Haskell's and Scala's standard libraries have an
unfold function that builds a list from an initial state
s and a function
f. This is done with the following steps (explained in an imperative way to be simpler):
- If the result
- is empty, we're done building the list!
- Otherwise, the result should contain the next state
tand the next element
eof the list.
eto the list
tand go back to step 1
Here, we will only be considering lists made of integers.
s will be an integer,
f will take an integer as input, and the result of your
unfold function will be a list of integers. The output of
f will either be
- A fixed value representing that the list has ended
- A class of values (distinct from the fixed value above) that hold an integer representing the next state and an integer representing the next element.
Let's take the example of converting a number to base 5. The initial state would be the number to convert. The output would be a list of the digits in base 5, but reversed. The function would look something like this:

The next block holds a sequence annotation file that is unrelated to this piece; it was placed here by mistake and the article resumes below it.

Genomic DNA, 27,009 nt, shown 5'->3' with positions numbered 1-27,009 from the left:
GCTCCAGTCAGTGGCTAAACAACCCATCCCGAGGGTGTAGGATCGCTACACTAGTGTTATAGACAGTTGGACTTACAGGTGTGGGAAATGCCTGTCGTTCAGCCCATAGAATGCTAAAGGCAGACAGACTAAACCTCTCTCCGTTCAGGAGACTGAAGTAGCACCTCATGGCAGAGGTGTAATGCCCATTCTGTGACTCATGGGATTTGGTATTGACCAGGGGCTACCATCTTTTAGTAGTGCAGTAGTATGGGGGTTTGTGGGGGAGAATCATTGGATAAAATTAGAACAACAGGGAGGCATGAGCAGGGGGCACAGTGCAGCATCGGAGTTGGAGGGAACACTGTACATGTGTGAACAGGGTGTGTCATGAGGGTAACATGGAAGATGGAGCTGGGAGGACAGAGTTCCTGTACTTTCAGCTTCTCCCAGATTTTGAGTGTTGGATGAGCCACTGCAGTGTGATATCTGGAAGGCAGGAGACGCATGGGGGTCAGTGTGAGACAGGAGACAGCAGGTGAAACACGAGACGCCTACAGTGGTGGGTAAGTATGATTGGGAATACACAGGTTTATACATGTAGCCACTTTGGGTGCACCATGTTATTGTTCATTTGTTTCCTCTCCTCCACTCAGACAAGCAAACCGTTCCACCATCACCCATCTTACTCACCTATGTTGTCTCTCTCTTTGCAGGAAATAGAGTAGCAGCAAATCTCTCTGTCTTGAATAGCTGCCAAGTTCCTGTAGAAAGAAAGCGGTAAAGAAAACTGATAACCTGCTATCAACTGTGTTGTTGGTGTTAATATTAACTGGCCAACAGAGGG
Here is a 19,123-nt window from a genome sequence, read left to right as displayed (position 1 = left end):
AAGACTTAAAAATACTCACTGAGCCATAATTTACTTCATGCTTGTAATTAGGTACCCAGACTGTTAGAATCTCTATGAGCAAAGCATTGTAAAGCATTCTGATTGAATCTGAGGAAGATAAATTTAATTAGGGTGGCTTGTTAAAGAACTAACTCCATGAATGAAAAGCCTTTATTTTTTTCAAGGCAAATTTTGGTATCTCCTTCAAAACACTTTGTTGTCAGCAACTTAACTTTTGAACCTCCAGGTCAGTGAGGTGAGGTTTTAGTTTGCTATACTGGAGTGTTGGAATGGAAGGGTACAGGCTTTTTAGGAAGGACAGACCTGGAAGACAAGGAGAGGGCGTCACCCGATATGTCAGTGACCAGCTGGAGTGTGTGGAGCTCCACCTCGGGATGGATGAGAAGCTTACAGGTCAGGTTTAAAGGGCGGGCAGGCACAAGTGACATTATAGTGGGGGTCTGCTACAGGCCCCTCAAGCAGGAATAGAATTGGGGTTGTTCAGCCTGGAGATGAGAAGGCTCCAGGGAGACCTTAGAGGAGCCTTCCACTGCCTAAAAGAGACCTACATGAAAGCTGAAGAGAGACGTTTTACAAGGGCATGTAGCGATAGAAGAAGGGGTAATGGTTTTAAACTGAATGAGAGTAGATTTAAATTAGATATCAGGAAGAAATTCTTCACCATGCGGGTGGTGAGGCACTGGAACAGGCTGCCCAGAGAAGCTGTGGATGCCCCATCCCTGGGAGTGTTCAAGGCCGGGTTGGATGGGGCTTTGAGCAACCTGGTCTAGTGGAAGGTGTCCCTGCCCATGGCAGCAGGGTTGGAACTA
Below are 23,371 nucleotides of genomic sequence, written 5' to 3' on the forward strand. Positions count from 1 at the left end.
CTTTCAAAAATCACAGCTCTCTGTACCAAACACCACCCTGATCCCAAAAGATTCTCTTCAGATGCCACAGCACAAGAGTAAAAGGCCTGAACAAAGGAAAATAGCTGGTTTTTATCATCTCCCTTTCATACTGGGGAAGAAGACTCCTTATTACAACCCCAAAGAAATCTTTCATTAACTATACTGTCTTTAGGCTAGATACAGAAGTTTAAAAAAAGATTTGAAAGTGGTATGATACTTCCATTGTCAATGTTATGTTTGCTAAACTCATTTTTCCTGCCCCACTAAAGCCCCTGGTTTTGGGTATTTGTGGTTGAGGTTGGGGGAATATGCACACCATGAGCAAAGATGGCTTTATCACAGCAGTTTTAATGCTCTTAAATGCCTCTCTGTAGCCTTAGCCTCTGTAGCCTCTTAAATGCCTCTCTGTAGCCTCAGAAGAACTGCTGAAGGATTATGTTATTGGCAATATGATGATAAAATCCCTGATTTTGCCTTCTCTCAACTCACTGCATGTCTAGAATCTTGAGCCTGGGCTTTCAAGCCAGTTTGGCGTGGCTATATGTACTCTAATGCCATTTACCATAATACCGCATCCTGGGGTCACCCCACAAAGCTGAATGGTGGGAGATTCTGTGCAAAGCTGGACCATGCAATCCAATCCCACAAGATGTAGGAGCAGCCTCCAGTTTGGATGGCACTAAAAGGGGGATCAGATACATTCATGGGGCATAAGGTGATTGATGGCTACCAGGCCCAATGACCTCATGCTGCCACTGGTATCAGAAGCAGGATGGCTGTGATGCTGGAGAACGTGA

function f(s) if s equals 0 return null else digit = s mod 5 nextState = s ÷ 5 (÷ is integer division here) return [nextState, digit]
Using this function and an example initial state of 137, we go through the following steps:
s = 137and the result is
digit = 2,
nextState = 27. The result is now the list
digit = 2,
nextState = 5. The result is now the list
digit = 0,
nextState = 1. The result is now the list
[2, 2, 0]and
digit = 1,
nextState = 0. The result is now the list
[2, 2, 0, 1]and
sis 0, we return the list
[2, 2, 0, 1]
[1, 0, 2, 2] or
1022, which, in base 5, equals 137. Note that this algorithm does not work with 0 or negative integers.
Here is an implementation in Scala.
As a test case, your
unfold function should be able to convert positive integers from a base 10 to another base (as a reversed list of digits).